The power of habit
Ovid may not have said it first, but he said it a very long time ago: “Nothing is stronger than habit.” If you want to write well consistently, you need to develop some good writing habits to help you. That way you’ll do good things the same way every time and produce a consistently good result.
When you write
Try to write at the same time of day every time. For larks like me, morning is best, with the added advantage that most people have more discipline and energy at the beginning of the day. If you’re a night owl, though, schedule writing time at night. Check out my “When is the best time of day to write?” for more.
Where you write
Try to write in the same place every time. That way, when you go there your brain knows that it’s time to write. Think of it as your writing cave.
Block out interruptions. Whatever else there is in your writing cave, I suggest a door that can be closed firmly.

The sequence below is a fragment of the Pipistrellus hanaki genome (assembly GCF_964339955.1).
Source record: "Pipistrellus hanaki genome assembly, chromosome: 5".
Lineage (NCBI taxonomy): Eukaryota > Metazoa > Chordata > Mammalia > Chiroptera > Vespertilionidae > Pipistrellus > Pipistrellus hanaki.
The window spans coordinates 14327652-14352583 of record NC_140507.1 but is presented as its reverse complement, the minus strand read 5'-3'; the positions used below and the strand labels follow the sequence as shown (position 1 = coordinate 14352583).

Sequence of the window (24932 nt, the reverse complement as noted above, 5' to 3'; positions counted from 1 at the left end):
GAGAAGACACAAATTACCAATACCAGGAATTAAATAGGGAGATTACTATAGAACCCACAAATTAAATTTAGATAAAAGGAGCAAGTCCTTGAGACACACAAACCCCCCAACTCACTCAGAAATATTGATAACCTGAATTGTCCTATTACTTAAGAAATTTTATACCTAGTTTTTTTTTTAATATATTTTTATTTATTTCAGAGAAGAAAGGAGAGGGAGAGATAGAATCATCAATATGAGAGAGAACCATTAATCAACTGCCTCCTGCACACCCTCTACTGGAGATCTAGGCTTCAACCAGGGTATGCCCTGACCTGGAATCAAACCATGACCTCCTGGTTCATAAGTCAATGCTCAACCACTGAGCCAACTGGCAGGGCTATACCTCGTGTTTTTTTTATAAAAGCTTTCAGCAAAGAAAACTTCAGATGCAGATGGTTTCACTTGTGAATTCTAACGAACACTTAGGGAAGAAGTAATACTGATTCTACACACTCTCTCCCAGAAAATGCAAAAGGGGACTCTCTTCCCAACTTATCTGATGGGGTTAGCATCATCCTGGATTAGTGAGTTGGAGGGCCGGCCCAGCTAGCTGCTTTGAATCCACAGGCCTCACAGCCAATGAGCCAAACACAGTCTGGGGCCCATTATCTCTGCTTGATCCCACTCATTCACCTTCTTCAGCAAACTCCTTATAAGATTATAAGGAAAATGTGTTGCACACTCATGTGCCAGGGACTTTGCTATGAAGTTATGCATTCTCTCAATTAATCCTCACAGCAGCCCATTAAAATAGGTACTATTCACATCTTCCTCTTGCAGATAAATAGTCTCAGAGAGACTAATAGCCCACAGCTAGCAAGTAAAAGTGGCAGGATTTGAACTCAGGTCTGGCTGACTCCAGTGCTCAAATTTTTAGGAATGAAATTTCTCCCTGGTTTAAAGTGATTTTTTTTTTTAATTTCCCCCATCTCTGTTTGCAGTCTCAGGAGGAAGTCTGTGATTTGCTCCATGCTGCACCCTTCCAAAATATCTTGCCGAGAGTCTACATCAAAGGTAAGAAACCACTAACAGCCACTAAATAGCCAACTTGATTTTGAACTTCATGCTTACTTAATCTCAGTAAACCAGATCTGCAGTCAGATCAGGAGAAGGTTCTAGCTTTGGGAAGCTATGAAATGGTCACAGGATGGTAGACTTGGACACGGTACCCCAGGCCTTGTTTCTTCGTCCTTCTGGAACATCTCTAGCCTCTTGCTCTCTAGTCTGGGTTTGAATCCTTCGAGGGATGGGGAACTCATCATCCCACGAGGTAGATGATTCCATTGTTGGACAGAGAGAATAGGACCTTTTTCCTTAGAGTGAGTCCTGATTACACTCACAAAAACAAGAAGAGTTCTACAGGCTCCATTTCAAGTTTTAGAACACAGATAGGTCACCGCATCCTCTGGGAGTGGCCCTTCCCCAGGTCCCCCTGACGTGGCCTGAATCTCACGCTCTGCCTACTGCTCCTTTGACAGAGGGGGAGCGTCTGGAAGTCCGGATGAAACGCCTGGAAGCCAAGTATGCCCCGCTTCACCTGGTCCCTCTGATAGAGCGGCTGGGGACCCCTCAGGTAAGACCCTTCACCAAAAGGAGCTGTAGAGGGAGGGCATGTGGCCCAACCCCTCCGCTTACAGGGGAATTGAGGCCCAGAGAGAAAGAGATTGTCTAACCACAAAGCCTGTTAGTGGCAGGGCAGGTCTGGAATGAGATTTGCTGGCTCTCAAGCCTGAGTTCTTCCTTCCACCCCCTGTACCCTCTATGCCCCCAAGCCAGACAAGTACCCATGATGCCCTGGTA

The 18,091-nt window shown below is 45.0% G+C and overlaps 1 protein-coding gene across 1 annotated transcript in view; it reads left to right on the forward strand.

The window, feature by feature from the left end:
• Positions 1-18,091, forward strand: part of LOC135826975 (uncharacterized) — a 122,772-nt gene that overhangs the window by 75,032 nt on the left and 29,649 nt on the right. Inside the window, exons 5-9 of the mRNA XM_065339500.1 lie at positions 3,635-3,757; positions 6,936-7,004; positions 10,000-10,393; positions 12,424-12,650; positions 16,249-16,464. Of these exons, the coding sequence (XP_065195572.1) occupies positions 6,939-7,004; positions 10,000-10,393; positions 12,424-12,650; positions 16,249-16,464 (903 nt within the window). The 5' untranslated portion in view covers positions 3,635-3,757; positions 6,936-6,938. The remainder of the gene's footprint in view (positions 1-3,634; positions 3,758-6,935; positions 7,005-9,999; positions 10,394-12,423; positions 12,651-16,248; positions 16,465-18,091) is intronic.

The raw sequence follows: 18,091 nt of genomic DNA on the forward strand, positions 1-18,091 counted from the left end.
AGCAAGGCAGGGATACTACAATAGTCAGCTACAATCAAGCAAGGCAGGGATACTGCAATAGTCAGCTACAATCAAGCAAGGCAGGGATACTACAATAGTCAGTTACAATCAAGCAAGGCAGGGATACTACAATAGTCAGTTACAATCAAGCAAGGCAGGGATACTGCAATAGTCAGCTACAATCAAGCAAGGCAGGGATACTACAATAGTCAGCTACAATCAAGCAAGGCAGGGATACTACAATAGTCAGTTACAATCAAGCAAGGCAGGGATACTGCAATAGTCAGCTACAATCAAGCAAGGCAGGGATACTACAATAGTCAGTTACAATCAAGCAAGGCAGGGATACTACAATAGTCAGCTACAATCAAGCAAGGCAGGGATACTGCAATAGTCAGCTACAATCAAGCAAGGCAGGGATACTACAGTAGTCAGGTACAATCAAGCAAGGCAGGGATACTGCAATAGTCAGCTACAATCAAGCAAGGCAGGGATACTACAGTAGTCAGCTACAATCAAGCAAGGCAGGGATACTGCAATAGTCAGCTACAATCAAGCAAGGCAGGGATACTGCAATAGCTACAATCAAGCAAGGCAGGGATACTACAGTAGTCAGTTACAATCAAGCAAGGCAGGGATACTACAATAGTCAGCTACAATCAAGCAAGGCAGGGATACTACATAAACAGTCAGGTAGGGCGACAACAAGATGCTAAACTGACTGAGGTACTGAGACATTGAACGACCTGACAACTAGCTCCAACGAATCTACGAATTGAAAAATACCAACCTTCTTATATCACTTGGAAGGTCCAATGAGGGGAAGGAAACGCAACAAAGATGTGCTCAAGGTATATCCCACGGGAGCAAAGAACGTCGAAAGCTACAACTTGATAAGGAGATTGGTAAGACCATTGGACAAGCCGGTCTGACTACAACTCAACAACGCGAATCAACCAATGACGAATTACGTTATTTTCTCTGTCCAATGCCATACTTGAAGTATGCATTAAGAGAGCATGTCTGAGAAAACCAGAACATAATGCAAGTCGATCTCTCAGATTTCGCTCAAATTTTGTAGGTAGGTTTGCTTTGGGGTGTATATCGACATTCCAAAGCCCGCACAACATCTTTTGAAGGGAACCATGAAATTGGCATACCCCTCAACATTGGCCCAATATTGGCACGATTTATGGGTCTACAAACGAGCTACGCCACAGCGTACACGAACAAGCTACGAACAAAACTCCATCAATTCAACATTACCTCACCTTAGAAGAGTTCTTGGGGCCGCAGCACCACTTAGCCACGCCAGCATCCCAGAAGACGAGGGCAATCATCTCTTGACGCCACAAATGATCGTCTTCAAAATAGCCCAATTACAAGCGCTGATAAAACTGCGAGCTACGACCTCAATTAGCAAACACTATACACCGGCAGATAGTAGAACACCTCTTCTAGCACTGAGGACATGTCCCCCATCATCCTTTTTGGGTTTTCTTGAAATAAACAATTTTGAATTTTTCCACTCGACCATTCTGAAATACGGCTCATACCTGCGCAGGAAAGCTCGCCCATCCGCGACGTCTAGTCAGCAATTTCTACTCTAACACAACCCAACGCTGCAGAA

A pre-start ritual
Most of the people I know who write regularly have some kind of pre-start ritual. One friend brews a cup of Earl Grey tea while he thinks about what he’ll be writing. Another friend takes her dog for a walk. The oddest ritual I know belongs to a fellow who lays out five Oreo™ cookies in specific places around his cave. He eats them in specific order while he writes.
My ritual is far more mundane. I check my reminders, emails, and messages and either deal with them or set a time to do so. Then, with a clear mind, I start my writing session.
A wrapping up ritual
Wrap up your writing the same way every time. I recommend the Firefighter Rule.
If you want to learn more about making and breaking habits, I suggest Charles Duhigg’s book, The Power of Habit.
Checklists can help you develop habits and also help you do things the same way every time. Check out Atul Gawande’s Checklist Manifesto.
Now it’s your turn
How do habits work for you? What resources would you suggest?